One of the new features of PeakTrace 6.20 is user adjustment of the PCR trim base. In previous releases of PeakTrace the PCR trim base was set automatically using the skip short base setting value. Since skip short base could not be set to higher than 500, it meant that the PeakTrace basecalling of large PCR products (i.e. those larger than 500 bases) could result in traces with additional bases after the PCR product if there was low level template contamination and/or signal bleed through from an adjacent capillary present. This effect is shown below.
Figure 1 shows a KB basecalled trace of a ~530 base-pair PCR fragment. The KB Basecaller™ ends the basecalling at 3 A bases corresponding to the end of the PCR fragment sequence.
Figure 2 shows the same trace as in Figure 1, but basecalled using PeakTrace and the default skip short/PCR trim base of 500. Due to low-level template contamination the sequencing continues past the last 3 A bases of the PCR fragment. This extra trace signal is real, but is not wanted by the end user.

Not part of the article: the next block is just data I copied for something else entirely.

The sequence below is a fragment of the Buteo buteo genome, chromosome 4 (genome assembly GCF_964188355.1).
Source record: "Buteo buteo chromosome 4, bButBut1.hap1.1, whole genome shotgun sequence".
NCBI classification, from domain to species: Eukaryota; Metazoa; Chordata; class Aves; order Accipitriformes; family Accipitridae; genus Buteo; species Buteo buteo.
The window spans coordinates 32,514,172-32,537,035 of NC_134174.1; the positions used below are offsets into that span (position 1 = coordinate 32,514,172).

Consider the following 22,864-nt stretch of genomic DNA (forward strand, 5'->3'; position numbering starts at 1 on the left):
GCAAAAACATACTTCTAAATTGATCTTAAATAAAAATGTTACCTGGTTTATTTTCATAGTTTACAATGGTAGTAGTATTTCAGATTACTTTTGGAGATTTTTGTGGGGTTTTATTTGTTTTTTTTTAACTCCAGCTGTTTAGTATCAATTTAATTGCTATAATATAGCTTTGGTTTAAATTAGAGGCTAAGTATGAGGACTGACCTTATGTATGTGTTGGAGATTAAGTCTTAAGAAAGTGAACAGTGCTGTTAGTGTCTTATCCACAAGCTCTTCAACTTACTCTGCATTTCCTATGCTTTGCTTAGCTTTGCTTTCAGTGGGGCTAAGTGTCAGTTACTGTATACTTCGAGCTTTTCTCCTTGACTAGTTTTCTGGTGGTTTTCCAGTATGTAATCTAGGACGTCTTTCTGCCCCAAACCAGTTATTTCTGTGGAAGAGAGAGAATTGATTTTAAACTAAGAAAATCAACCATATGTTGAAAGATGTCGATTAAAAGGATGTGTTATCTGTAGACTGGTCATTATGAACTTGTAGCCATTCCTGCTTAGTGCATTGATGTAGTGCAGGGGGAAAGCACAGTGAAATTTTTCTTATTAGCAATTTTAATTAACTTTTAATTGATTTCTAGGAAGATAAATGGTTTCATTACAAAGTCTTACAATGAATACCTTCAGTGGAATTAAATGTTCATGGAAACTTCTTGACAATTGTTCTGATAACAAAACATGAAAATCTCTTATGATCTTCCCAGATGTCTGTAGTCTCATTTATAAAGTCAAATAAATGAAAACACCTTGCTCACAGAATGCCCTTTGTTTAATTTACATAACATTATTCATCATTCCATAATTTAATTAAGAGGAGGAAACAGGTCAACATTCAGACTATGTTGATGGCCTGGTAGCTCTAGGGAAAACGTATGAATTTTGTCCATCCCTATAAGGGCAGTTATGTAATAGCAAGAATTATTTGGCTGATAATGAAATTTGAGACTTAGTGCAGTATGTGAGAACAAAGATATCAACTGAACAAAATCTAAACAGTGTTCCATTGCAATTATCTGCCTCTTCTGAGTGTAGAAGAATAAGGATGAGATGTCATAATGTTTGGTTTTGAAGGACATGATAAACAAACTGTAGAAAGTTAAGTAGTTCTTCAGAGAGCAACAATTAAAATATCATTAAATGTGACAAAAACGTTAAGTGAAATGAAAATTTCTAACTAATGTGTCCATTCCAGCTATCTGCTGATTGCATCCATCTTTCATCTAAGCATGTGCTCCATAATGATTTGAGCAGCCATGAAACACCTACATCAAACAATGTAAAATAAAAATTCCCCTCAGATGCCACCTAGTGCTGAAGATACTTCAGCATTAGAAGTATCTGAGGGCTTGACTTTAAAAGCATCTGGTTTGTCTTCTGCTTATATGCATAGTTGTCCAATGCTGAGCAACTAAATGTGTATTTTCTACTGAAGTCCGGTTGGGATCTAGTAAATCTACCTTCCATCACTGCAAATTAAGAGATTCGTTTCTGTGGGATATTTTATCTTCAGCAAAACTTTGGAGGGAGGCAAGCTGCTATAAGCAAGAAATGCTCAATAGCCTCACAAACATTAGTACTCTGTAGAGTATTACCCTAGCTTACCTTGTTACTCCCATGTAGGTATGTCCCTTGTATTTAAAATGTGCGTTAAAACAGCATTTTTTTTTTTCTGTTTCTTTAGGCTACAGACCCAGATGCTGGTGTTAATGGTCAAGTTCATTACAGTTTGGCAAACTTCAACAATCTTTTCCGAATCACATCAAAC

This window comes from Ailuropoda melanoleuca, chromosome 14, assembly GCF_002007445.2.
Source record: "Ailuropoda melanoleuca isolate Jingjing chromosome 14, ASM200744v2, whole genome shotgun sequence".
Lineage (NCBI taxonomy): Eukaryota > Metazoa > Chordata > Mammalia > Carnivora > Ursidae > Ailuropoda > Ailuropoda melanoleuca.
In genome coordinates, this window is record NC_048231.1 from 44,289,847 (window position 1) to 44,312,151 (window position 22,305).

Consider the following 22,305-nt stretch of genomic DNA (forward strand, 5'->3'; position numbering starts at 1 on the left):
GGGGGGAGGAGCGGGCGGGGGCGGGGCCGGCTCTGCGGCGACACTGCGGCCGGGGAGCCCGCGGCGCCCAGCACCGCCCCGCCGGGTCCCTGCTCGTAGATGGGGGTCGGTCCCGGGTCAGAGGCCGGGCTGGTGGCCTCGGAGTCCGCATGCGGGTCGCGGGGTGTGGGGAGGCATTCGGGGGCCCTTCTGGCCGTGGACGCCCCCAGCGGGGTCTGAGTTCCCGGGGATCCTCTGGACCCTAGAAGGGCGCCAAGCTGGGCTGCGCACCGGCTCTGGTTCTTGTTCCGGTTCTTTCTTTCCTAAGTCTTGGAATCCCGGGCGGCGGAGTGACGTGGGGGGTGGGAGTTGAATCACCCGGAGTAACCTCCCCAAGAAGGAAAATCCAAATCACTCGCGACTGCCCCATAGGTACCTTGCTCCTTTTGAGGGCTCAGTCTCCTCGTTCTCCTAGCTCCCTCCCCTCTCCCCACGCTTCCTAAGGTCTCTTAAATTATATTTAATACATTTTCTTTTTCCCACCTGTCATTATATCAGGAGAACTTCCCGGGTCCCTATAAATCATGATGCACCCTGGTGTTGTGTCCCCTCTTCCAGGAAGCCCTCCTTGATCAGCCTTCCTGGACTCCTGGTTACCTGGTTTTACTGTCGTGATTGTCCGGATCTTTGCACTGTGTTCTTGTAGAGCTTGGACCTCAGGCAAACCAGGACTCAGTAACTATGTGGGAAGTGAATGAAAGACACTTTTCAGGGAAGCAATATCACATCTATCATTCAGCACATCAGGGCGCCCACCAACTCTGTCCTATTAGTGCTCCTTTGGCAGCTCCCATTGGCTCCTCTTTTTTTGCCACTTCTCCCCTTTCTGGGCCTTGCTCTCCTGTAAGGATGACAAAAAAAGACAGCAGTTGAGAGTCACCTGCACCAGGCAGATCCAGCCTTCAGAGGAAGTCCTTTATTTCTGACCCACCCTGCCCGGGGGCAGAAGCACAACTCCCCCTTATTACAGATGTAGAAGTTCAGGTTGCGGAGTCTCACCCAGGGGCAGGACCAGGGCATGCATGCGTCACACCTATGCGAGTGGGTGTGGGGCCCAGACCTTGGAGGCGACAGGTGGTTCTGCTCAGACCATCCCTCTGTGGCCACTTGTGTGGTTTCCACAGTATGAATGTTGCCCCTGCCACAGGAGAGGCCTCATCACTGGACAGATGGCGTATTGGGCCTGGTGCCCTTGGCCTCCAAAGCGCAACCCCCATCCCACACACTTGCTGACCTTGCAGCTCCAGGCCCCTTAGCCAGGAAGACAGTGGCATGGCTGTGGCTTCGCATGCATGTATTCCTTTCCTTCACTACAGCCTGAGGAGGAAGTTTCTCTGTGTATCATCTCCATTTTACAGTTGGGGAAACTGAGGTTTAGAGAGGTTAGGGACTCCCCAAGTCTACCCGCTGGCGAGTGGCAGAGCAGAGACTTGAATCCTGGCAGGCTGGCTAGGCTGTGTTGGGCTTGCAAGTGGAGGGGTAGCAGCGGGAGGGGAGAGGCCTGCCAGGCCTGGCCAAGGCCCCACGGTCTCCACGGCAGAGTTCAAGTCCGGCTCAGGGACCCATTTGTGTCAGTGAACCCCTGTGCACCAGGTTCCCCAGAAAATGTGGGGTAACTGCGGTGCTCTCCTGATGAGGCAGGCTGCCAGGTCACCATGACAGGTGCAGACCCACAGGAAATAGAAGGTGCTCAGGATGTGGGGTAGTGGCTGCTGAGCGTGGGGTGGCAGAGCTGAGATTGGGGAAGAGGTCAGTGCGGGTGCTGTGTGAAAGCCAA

Figure 3 shows the same trace as in Figures 1 & 2, but basecalled using PeakTrace and a skip short/PCR trim base of 700. The trace is now trimmed to the last 3 A bases of the PCR fragment (as in Figure 1), thus removing the contamination sequence.
Pitfalls with using skip short/PCR trim
- Setting the skip short/PCR trim base to any value greater than 500 will turn off the skip short traces option, resulting in more traces being basecalled by PeakTrace (this may or may not be a desirable outcome).
- Setting the skip short/PCR trim base to a high value (i.e over 850) may result in weak signal traces being falsely detected as PCR product traces resulting in premature trimming.
For these two reasons it is recommended that the skip short/PCR trim base only be adjusted when sequencing large PCR fragments larger than 500 bases.